The natural thermostat of nitric oxide emission at 5.3 μm in the thermosphere observed during the solar storms of April 2002

Marty Mlynczak, Javier Martin-Torres, James Rusell, Ken Beaumont, Steven Jacobson, Janet Kozyra, Manuel Lopez-Puertas, Bernd Funke, Christopher Mertens, Larry Gordley, Richard Picard, Jeremy Winick, Peter Wintersteiner, Larry Paxton

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Abstract

The Sounding of the Atmosphere using Broadband Emission Radiometry (SABER) experiment on the Thermosphere-Ionosphere Mesosphere Energetics and Dynamics (TIMED) satellite observed the infrared radiative response of the thermosphere to the solar storm events of April 2002. Large radiance enhancements were observed at 5.3 μm, which are due to emission from the vibration-rotation bands of nitric oxide (NO). The emission by NO is indicative of the conversion of solar energy to infrared radiation within the atmosphere and represents a ""natural thermostat"" by which heat and energy are efficiently lost from the thermosphere to space and to the lower atmosphere. We describe the SABER observations at 5.3 μm and their interpretation in terms of energy loss. The infrared enhancements remain only for a few days, indicating that such perturbations to the thermospheric state, while dramatic, are short-lived. Copyright 2003 by the American Geophysical Union.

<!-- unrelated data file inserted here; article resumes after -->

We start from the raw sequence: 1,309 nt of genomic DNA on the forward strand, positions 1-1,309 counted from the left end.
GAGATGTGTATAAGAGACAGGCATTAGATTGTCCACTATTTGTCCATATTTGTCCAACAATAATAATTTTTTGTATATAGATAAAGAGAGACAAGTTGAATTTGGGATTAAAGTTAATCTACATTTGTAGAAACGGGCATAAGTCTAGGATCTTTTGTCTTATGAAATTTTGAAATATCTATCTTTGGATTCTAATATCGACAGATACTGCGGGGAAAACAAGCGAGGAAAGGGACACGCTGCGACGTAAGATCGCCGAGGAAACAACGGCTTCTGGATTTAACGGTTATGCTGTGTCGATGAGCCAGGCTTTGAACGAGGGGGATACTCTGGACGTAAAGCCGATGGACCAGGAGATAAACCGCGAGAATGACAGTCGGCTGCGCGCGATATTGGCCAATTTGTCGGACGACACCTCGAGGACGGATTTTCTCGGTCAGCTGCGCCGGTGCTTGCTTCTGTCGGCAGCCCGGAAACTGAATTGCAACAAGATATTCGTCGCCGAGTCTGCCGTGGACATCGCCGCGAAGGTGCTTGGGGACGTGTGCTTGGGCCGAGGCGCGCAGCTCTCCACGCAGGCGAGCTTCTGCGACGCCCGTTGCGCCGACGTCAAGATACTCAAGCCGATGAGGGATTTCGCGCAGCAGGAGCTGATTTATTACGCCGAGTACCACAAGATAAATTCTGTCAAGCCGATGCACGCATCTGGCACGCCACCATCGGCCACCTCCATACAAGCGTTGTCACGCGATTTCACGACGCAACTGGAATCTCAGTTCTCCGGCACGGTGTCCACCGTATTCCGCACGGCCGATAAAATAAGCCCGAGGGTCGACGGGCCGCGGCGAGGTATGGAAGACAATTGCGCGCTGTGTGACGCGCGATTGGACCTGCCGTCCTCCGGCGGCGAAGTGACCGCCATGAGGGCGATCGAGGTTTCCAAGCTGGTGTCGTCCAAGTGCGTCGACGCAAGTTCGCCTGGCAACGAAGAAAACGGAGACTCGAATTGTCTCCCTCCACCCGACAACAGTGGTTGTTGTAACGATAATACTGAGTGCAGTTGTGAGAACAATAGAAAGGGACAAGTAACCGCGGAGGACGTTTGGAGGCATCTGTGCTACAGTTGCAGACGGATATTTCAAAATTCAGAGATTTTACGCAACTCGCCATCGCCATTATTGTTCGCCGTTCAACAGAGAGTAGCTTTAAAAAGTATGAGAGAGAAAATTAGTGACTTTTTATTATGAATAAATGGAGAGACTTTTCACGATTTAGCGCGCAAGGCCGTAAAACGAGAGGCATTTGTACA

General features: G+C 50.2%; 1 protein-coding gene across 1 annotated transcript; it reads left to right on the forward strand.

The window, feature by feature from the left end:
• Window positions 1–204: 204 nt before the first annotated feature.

Original languageEnglish
Article number2100
JournalGeophysical Research Letters
Volume30
Issue number21
Early online date7 Nov 2003
DOIs
Publication statusPublished - Nov 2003

Keywords

  • Aerospace Engineering
  • Rymd- och flygteknik

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    Mlynczak, M., Martin-Torres, J., Rusell, J., Beaumont, K., Jacobson, S., Kozyra, J., Lopez-Puertas, M., Funke, B., Mertens, C., Gordley, L., Picard, R., Winick, J., Wintersteiner, P., & Paxton, L. (2003). The natural thermostat of nitric oxide emission at 5.3 μm in the thermosphere observed during the solar storms of April 2002. Geophysical Research Letters, 30(21), [2100]. https://doi.org/10.1029/2003GL017693